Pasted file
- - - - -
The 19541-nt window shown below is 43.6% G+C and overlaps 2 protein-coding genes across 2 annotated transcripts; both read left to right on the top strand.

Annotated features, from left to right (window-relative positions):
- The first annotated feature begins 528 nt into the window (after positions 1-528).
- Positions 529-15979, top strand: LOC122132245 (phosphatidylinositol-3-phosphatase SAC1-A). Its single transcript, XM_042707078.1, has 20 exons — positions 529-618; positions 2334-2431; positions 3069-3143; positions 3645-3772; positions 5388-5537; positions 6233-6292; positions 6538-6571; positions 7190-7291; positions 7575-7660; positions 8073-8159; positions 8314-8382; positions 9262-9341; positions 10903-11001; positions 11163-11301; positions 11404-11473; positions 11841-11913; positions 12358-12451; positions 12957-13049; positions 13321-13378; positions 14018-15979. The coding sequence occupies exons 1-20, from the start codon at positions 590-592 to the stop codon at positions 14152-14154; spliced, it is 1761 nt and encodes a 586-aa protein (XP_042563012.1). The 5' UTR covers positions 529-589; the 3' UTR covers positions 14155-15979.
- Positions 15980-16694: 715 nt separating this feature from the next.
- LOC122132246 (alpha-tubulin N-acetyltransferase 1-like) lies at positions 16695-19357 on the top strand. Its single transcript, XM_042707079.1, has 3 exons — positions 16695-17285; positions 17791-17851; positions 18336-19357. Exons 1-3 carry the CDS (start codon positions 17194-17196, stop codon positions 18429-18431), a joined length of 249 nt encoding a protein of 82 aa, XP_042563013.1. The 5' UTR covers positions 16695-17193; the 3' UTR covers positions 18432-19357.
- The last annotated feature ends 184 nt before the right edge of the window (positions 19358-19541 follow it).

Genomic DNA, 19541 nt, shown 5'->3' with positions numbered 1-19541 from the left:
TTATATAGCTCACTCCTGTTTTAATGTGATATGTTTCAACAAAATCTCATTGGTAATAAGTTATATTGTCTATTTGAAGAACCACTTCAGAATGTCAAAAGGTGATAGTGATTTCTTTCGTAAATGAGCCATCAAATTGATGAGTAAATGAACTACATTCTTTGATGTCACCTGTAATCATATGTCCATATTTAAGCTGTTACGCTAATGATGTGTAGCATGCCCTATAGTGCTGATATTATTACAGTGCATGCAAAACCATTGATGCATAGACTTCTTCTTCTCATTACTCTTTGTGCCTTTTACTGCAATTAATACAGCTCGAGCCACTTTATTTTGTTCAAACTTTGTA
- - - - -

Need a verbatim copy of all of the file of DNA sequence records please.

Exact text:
The 19541-nt window shown below is 43.6% G+C and overlaps 2 protein-coding genes across 2 annotated transcripts; both read left to right on the top strand.

Annotated features, from left to right (window-relative positions):
- The first annotated feature begins 528 nt into the window (after positions 1-528).
- Positions 529-15979, top strand: LOC122132245 (phosphatidylinositol-3-phosphatase SAC1-A). Its single transcript, XM_042707078.1, has 20 exons — positions 529-618; positions 2334-2431; positions 3069-3143; positions 3645-3772; positions 5388-5537; positions 6233-6292; positions 6538-6571; positions 7190-7291; positions 7575-7660; positions 8073-8159; positions 8314-8382; positions 9262-9341; positions 10903-11001; positions 11163-11301; positions 11404-11473; positions 11841-11913; positions 12358-12451; positions 12957-13049; positions 13321-13378; positions 14018-15979. The coding sequence occupies exons 1-20, from the start codon at positions 590-592 to the stop codon at positions 14152-14154; spliced, it is 1761 nt and encodes a 586-aa protein (XP_042563012.1). The 5' UTR covers positions 529-589; the 3' UTR covers positions 14155-15979.
- Positions 15980-16694: 715 nt separating this feature from the next.
- LOC122132246 (alpha-tubulin N-acetyltransferase 1-like) lies at positions 16695-19357 on the top strand. Its single transcript, XM_042707079.1, has 3 exons — positions 16695-17285; positions 17791-17851; positions 18336-19357. Exons 1-3 carry the CDS (start codon positions 17194-17196, stop codon positions 18429-18431), a joined length of 249 nt encoding a protein of 82 aa, XP_042563013.1. The 5' UTR covers positions 16695-17193; the 3' UTR covers positions 18432-19357.
- The last annotated feature ends 184 nt before the right edge of the window (positions 19358-19541 follow it).

Genomic DNA, 19541 nt, shown 5'->3' with positions numbered 1-19541 from the left:
TTATATAGCTCACTCCTGTTTTAATGTGATATGTTTCAACAAAATCTCATTGGTAATAAGTTATATTGTCTATTTGAAGAACCACTTCAGAATGTCAAAAGGTGATAGTGATTTCTTTCGTAAATGAGCCATCAAATTGATGAGTAAATGAACTACATTCTTTGATGTCACCTGTAATCATATGTCCATATTTAAGCTGTTACGCTAATGATGTGTAGCATGCCCTATAGTGCTGATATTATTACAGTGCATGCAAAACCATTGATGCATAGACTTCTTCTTCTCATTACTCTTTGTGCCTTTTACTGCAATTAATACAGCTCGAGCCACTTTATTTTGTTCAAACTTTGTA